Six months before Poland becomes a member of the European Union the country has been taken to task for not measuring up to EU standards. The annual report of the European Commission, the EU's executive body, describes Poland as the worst prepared of the ten future members of the Union.
The shortcomings listed in the report range from failure to meet EU hygiene rules, to high unemployment, which is twice the EU average, and wide-scale corruption. I asked Polish EU expert Mikolaj Dowgielewicz, now in Brussels, which of the critical points are particularly serious:
"There are two areas actually - both related to agriculture. One is the paying agency system, so-called IACS which, if not in place by 1st May 2004, would not allow the distribution of this agricultural assistance to Polish farmers. And the other area is the area of food safety. If there is no progress in this area before the 1st of May next year, this may result in the ban on exports of Polish foods to the European Union market, and this would be very serious."
The report has raised concern in Warsaw but in official statements Polish politicians are confident that what remains to be done will be achieved in time. President Aleksander Kwa?niewski:
"We are the biggest country among the new members. I think that the scale of problems is much bigger than in other countries. But I think that is a task for the Polish government next month to eliminate all these weaknesses and I'm sure that at the end of the day, before the 1st May, Poland may be well prepared to be a full member of the European Union because it's in our interest."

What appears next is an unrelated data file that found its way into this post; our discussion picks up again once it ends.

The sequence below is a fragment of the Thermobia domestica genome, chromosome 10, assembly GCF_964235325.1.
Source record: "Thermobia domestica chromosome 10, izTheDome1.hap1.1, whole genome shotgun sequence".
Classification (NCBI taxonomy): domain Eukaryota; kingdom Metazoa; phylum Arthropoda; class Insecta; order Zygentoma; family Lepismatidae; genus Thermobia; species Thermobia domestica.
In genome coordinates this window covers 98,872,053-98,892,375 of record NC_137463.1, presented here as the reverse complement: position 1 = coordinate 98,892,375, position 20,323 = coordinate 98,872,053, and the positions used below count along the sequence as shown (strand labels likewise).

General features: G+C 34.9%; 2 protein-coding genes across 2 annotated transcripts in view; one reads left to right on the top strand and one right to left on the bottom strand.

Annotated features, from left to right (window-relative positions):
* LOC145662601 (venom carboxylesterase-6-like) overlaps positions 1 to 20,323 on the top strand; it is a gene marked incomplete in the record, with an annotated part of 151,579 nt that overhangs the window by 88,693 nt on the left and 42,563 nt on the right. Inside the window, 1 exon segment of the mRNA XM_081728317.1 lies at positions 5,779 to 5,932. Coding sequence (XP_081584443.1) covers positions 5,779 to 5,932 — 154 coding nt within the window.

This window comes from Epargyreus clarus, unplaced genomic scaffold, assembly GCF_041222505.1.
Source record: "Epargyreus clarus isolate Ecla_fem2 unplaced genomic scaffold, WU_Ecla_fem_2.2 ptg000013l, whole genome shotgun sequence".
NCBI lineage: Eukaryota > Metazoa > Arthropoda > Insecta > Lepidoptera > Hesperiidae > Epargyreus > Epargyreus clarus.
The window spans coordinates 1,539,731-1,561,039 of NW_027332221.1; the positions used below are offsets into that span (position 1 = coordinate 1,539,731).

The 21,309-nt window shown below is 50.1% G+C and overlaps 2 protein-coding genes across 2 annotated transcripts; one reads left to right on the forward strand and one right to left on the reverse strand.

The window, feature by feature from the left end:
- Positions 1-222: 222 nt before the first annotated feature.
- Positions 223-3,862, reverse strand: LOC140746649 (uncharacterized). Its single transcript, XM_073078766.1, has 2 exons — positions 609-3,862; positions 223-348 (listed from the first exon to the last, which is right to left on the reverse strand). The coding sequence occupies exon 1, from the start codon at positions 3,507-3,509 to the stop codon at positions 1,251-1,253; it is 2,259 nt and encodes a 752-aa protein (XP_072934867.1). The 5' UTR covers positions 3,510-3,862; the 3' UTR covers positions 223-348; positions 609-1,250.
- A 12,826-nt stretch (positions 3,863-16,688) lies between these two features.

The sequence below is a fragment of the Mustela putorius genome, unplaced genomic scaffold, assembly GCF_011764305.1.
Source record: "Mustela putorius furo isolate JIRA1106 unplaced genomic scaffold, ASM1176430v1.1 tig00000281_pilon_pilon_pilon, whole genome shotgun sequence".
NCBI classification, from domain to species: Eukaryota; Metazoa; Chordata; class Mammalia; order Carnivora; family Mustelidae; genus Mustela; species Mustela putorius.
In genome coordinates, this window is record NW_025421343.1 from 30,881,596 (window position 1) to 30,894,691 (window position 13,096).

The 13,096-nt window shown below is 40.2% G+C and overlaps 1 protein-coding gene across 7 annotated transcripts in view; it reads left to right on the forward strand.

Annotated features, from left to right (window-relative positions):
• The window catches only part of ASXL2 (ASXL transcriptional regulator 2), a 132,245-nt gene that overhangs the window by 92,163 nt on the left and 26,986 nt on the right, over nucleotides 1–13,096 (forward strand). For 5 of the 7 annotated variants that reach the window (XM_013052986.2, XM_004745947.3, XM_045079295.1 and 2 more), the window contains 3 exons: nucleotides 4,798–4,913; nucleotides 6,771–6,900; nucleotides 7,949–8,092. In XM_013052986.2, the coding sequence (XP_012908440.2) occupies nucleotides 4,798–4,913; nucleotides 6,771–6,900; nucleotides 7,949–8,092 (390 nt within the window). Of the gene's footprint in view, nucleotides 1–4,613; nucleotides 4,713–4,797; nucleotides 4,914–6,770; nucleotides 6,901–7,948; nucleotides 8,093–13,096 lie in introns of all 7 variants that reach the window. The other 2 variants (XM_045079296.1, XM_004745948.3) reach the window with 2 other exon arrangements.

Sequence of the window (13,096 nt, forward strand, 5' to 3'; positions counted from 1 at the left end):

In Brussels itself, the mood is not that optimistic. Mikolaj Dowgielewicz again:
"I think the reaction in Brussels is a very cautious optimism, very cautious. That means that it is true that most of those flaws or problems could be solved by the 1st of May. For example the question of the computer system of statistical systems for agricultural assistance. But in relation to food safety, there is certainly a bit of optimism since the progress that needs to be made would really have to be very dramatic, because drawbacks are both in the area of legislative adaptation and also in the area of implementation."
In its report the European Commission urged austerity measures to keep public debt in check. It also stresses that security along Poland's eastern border has to be tightened. On the brighter side, the Commission praised Poland's econonic recovery, with the GDP growth expected to reach 3.5 percent this year, over 2 percent up on last year's figure.
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